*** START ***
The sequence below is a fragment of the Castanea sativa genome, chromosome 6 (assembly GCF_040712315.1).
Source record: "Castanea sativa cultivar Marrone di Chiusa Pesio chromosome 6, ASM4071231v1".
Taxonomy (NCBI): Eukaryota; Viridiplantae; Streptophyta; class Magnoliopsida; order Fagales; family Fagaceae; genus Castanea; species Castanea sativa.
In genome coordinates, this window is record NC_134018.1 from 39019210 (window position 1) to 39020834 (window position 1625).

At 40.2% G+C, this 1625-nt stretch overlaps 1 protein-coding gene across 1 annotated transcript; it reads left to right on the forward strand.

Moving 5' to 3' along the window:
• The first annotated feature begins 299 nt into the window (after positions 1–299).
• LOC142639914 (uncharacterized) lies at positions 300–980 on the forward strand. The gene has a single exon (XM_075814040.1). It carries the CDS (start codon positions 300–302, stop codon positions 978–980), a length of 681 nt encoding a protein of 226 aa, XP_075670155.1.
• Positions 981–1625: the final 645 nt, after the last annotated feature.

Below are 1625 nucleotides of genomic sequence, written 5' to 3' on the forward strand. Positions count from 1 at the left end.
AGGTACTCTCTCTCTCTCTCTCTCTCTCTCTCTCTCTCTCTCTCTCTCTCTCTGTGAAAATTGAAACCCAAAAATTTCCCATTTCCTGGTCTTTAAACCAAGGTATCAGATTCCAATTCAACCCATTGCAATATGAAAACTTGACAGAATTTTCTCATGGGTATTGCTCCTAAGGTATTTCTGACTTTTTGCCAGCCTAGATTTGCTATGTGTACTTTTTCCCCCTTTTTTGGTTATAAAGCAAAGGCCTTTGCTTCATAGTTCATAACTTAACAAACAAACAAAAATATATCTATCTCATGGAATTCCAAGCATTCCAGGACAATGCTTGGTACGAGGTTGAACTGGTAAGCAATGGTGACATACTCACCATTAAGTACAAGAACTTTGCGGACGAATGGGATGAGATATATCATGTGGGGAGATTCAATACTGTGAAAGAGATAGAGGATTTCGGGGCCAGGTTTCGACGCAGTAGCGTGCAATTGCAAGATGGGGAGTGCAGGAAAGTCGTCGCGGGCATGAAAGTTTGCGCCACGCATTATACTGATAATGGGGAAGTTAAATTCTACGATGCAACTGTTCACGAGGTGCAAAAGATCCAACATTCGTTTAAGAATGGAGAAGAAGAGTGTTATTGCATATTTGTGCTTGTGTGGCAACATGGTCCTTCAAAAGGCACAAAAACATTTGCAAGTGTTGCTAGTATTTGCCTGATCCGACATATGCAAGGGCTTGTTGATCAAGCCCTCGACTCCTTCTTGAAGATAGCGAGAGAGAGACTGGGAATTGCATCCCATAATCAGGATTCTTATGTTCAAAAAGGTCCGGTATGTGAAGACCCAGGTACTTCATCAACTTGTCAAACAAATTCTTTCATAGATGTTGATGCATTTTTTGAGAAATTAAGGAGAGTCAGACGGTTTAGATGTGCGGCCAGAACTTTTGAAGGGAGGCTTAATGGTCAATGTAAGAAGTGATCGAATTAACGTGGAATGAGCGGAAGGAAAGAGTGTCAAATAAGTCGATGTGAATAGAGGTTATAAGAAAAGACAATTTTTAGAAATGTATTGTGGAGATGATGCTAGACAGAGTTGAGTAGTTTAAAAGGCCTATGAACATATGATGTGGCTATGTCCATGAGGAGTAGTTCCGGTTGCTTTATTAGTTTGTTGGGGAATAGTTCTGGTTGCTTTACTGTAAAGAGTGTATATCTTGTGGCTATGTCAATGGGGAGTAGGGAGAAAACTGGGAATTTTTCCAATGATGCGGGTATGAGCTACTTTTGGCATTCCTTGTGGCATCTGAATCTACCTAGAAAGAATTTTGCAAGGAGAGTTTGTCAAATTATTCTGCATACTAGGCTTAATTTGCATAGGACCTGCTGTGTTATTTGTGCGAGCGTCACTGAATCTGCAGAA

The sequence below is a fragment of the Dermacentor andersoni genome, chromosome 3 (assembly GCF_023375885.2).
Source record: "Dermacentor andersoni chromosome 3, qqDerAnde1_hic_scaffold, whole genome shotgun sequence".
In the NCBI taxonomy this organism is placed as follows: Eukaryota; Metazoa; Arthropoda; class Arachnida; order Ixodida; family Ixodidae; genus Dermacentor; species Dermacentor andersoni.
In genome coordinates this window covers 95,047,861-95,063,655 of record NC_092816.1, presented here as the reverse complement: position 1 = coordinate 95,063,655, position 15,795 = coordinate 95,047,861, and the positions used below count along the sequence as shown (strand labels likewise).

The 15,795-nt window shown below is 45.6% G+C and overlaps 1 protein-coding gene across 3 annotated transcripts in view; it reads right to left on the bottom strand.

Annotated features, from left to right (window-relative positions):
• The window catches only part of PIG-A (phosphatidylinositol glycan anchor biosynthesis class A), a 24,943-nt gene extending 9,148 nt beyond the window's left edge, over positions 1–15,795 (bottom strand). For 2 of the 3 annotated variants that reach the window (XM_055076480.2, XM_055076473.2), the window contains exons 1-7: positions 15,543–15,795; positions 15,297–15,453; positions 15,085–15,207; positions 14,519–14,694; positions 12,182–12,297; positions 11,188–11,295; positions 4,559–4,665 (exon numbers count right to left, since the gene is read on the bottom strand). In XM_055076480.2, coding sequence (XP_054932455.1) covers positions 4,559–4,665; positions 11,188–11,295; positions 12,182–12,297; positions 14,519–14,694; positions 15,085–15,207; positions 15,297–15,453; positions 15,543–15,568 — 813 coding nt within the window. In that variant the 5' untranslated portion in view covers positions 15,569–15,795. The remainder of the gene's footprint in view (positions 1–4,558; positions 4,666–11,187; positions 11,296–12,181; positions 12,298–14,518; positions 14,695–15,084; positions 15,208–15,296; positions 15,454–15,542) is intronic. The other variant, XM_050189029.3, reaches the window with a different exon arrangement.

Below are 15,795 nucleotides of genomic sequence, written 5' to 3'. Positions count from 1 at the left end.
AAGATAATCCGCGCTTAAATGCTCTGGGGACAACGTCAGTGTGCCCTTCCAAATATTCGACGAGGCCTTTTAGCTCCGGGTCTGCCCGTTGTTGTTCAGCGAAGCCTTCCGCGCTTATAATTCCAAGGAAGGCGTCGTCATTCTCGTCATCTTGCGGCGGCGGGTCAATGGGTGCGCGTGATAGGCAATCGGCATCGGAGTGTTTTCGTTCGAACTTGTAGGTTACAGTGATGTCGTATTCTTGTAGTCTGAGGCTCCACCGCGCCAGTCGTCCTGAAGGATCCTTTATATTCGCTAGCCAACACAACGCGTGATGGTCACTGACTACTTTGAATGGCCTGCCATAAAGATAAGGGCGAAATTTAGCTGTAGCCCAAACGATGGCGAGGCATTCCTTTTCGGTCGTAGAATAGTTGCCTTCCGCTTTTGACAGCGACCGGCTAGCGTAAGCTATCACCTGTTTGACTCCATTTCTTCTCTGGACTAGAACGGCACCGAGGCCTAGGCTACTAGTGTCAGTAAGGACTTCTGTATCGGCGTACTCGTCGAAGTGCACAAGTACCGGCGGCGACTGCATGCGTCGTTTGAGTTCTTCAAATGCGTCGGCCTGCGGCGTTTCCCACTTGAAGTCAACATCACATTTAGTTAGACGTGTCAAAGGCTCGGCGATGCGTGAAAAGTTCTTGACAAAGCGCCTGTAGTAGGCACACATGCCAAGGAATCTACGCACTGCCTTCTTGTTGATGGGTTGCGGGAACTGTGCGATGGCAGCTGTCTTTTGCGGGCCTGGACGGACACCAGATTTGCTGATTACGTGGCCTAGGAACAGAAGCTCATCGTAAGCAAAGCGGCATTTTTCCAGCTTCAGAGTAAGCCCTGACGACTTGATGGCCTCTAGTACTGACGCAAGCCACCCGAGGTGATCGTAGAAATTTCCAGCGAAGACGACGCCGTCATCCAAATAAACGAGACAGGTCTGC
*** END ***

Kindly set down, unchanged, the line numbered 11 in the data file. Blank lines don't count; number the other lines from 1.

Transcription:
AGGTACTCTCTCTCTCTCTCTCTCTCTCTCTCTCTCTCTCTCTCTCTCTCTCTGTGAAAATTGAAACCCAAAAATTTCCCATTTCCTGGTCTTTAAACCAAGGTATCAGATTCCAATTCAACCCATTGCAATATGAAAACTTGACAGAATTTTCTCATGGGTATTGCTCCTAAGGTATTTCTGACTTTTTGCCAGCCTAGATTTGCTATGTGTACTTTTTCCCCCTTTTTTGGTTATAAAGCAAAGGCCTTTGCTTCATAGTTCATAACTTAACAAACAAACAAAAATATATCTATCTCATGGAATTCCAAGCATTCCAGGACAATGCTTGGTACGAGGTTGAACTGGTAAGCAATGGTGACATACTCACCATTAAGTACAAGAACTTTGCGGACGAATGGGATGAGATATATCATGTGGGGAGATTCAATACTGTGAAAGAGATAGAGGATTTCGGGGCCAGGTTTCGACGCAGTAGCGTGCAATTGCAAGATGGGGAGTGCAGGAAAGTCGTCGCGGGCATGAAAGTTTGCGCCACGCATTATACTGATAATGGGGAAGTTAAATTCTACGATGCAACTGTTCACGAGGTGCAAAAGATCCAACATTCGTTTAAGAATGGAGAAGAAGAGTGTTATTGCATATTTGTGCTTGTGTGGCAACATGGTCCTTCAAAAGGCACAAAAACATTTGCAAGTGTTGCTAGTATTTGCCTGATCCGACATATGCAAGGGCTTGTTGATCAAGCCCTCGACTCCTTCTTGAAGATAGCGAGAGAGAGACTGGGAATTGCATCCCATAATCAGGATTCTTATGTTCAAAAAGGTCCGGTATGTGAAGACCCAGGTACTTCATCAACTTGTCAAACAAATTCTTTCATAGATGTTGATGCATTTTTTGAGAAATTAAGGAGAGTCAGACGGTTTAGATGTGCGGCCAGAACTTTTGAAGGGAGGCTTAATGGTCAATGTAAGAAGTGATCGAATTAACGTGGAATGAGCGGAAGGAAAGAGTGTCAAATAAGTCGATGTGAATAGAGGTTATAAGAAAAGACAATTTTTAGAAATGTATTGTGGAGATGATGCTAGACAGAGTTGAGTAGTTTAAAAGGCCTATGAACATATGATGTGGCTATGTCCATGAGGAGTAGTTCCGGTTGCTTTATTAGTTTGTTGGGGAATAGTTCTGGTTGCTTTACTGTAAAGAGTGTATATCTTGTGGCTATGTCAATGGGGAGTAGGGAGAAAACTGGGAATTTTTCCAATGATGCGGGTATGAGCTACTTTTGGCATTCCTTGTGGCATCTGAATCTACCTAGAAAGAATTTTGCAAGGAGAGTTTGTCAAATTATTCTGCATACTAGGCTTAATTTGCATAGGACCTGCTGTGTTATTTGTGCGAGCGTCACTGAATCTGCAGAA